MWH Constructors and Denver Water Partner on Upgrades to Combat Denver Population Boom
When aging infrastructure bumps up against population growth, utilities are often caught in the middle. Denver is working through the thick of that phenomenon right now. Built in the early 1960s, the water facility on the south side of the city originally featured two 15-million-gallon reservoirs. A pump station was added just a few years later. But time has taken its toll on the facility, and John Kolkman, Project Manager at MWH Constructors, now part of Stantec Construction Group (Constructors), says, "It's over 50 years old and there have been some wear and tear that comes with age."
Since the initial construction, Denver's population has also continued to grow, placing greater demand on the storage and pumping facilities. To ensure the continued reliability of the system and to address increased consumption by the city's communities, Denver Water decided to upgrade and expand the site. "We're replacing those two existing reservoirs with three new 15-million-gallon circular post-tensioned tanks," Kolkman says. "At the same time, there will be a new pump station constructed to replace the existing one." The Hillcrest reservoir project will tackle the intersection of outdated facilities and a burgeoning local customer base, and provide Denver Water with a more stable path forward.
Funding and Bid Packages
Denver Water is funded through a number of routes, including water rates, bond sales and hydropower sales. "We use those dollars to maintain and upgrade the water system," says Martin Garcia, P.E., PMP, Senior Engineer at Denver Water. The project, with an overall budget of $100 million, is being delivered using a construction manager at risk (CMAR) approach. Constructors are the designated CMAR contractor, and Garcia says, "They were engaged early in the design phase, and they provided input to constructability and cost estimating." Once the design packages were released, then developed bid packages for subcontracting and material procurement.
The project is separated out into five work packages. That process of splitting the overall scope into smaller chunks has resulted in a number of benefits for the contractor team and Denver Water. The first package, for example, consisted primarily of the large diameter piping and associated valves needed for the project. Though that early package wasn't large - only about $1.3 million - Kolkman says, "It allowed Denver Water to confirm design for that section and it also allowed us to do procurement early."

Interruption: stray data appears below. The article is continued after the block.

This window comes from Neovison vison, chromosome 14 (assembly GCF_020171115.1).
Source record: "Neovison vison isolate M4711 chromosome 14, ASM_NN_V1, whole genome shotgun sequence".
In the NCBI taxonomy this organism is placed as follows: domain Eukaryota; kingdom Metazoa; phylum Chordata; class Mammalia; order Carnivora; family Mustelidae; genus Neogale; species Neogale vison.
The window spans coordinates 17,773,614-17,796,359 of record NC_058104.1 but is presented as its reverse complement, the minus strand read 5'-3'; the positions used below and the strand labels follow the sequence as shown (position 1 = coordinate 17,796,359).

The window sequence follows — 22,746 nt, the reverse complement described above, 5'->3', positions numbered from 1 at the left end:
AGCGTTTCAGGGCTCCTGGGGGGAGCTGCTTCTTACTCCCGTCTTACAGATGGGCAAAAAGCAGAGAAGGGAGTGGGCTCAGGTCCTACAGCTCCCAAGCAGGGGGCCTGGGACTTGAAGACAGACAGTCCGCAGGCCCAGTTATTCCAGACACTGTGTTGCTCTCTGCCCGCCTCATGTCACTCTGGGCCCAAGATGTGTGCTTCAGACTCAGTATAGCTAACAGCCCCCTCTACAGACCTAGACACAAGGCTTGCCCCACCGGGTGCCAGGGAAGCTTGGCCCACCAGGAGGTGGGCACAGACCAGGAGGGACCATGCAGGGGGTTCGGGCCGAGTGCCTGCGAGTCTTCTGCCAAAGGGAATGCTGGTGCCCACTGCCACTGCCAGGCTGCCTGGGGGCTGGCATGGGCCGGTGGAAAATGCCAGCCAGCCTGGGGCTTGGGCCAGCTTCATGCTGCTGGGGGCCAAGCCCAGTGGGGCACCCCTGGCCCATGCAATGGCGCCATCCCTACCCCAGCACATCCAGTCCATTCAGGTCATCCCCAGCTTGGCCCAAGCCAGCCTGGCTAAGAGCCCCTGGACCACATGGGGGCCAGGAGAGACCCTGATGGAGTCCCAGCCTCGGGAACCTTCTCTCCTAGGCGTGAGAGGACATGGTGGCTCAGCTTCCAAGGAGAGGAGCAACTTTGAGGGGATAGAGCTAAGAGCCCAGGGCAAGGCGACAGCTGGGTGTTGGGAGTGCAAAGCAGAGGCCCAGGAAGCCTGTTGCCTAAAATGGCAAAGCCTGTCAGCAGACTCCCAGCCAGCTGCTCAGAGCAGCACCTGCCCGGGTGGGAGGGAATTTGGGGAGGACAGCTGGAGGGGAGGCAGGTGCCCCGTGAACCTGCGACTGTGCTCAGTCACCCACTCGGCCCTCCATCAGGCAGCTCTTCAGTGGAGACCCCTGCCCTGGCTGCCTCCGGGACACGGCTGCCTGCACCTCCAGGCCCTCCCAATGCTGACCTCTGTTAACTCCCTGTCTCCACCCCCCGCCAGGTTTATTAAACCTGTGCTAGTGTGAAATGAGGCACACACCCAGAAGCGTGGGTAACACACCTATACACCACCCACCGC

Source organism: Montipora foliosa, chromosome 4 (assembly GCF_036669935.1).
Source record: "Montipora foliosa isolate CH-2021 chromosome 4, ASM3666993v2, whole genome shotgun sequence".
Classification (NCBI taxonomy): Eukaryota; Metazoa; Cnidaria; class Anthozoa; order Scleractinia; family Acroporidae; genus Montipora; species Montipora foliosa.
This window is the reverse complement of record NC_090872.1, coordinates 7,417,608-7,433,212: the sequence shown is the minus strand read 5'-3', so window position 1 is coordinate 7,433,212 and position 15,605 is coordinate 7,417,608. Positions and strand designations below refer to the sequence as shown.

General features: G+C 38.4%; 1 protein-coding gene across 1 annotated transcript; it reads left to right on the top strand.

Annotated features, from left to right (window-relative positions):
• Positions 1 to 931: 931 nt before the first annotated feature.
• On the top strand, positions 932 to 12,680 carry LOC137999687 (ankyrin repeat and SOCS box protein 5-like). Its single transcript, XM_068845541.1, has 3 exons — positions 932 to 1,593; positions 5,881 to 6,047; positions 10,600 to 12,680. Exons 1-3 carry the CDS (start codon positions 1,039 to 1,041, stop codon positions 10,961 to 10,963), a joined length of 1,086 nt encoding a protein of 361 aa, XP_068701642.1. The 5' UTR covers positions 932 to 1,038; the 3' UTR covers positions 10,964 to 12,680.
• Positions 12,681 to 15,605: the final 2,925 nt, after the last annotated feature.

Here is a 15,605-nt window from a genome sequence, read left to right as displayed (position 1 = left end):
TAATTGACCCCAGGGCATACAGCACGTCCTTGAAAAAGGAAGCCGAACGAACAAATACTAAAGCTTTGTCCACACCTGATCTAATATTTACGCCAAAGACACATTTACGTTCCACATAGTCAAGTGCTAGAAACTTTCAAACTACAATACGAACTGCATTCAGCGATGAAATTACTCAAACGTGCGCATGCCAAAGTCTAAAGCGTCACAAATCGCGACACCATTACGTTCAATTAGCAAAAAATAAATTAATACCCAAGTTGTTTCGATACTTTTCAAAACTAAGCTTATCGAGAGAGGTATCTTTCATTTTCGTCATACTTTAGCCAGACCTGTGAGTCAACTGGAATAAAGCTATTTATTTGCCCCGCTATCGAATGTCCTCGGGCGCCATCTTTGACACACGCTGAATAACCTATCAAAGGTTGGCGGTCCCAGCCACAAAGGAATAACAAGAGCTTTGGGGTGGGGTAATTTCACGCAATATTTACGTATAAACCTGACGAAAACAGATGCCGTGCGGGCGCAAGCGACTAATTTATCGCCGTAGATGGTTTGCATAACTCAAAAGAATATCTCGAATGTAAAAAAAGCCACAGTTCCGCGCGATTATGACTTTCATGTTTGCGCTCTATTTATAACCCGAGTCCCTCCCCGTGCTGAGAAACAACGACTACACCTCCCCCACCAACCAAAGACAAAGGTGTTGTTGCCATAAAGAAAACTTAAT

Though a number of key materials had long lead times, the team was still able to get the pipe delivered to the site before the next phase was ready to launch. "We could start work right away, which was important because the pipe needed to go in early," Kolkman explains. Given the space constraints of the site, the team planned to stack about 200,000 cubic yards of dirt on top of the newly installed pipe almost immediately.
Bundled in the second work package was the majority of the dirt work, where the team conducted mass excavation and subgrade development with a lime-stabilized soil treatment, along with associated minor items. The strategy allowed the geotechnical engineer to complete the necessary preliminary work without delaying later activities. "If we had waited for all of the design to be done, the start date would have been pushed out by several quarters," Kolkman says.
The third package is the construction of the three new tanks. Work package number four is scheduled to launch in 2018, and will cover replacement of the pump station. The last work package will wrap up a variety of close-out items. "It will take care of landscaping, paving, new fences and finishing off the site," Kolkman says.
Staging the work in this manner has involved more overhead on Constructors' part, as opposed to simply tackling the entire task list at one time. The end result, however, has been more efficient scheduling and less downtime. It also provided additional opportunities within the local subcontractor community, where smaller businesses are sometimes unable to bid on very large projects.
"We held an outreach in Denver that was well attended, and we tried to include those companies so they could participate in the project," Kolkman says. "We wanted to think about parceling the work into small enough packages so they're manageable for smaller businesses." Through the process, Constructors identified several local firms that will benefit from the project, and Kolkman adds, "The project has benefitted from using them, as well."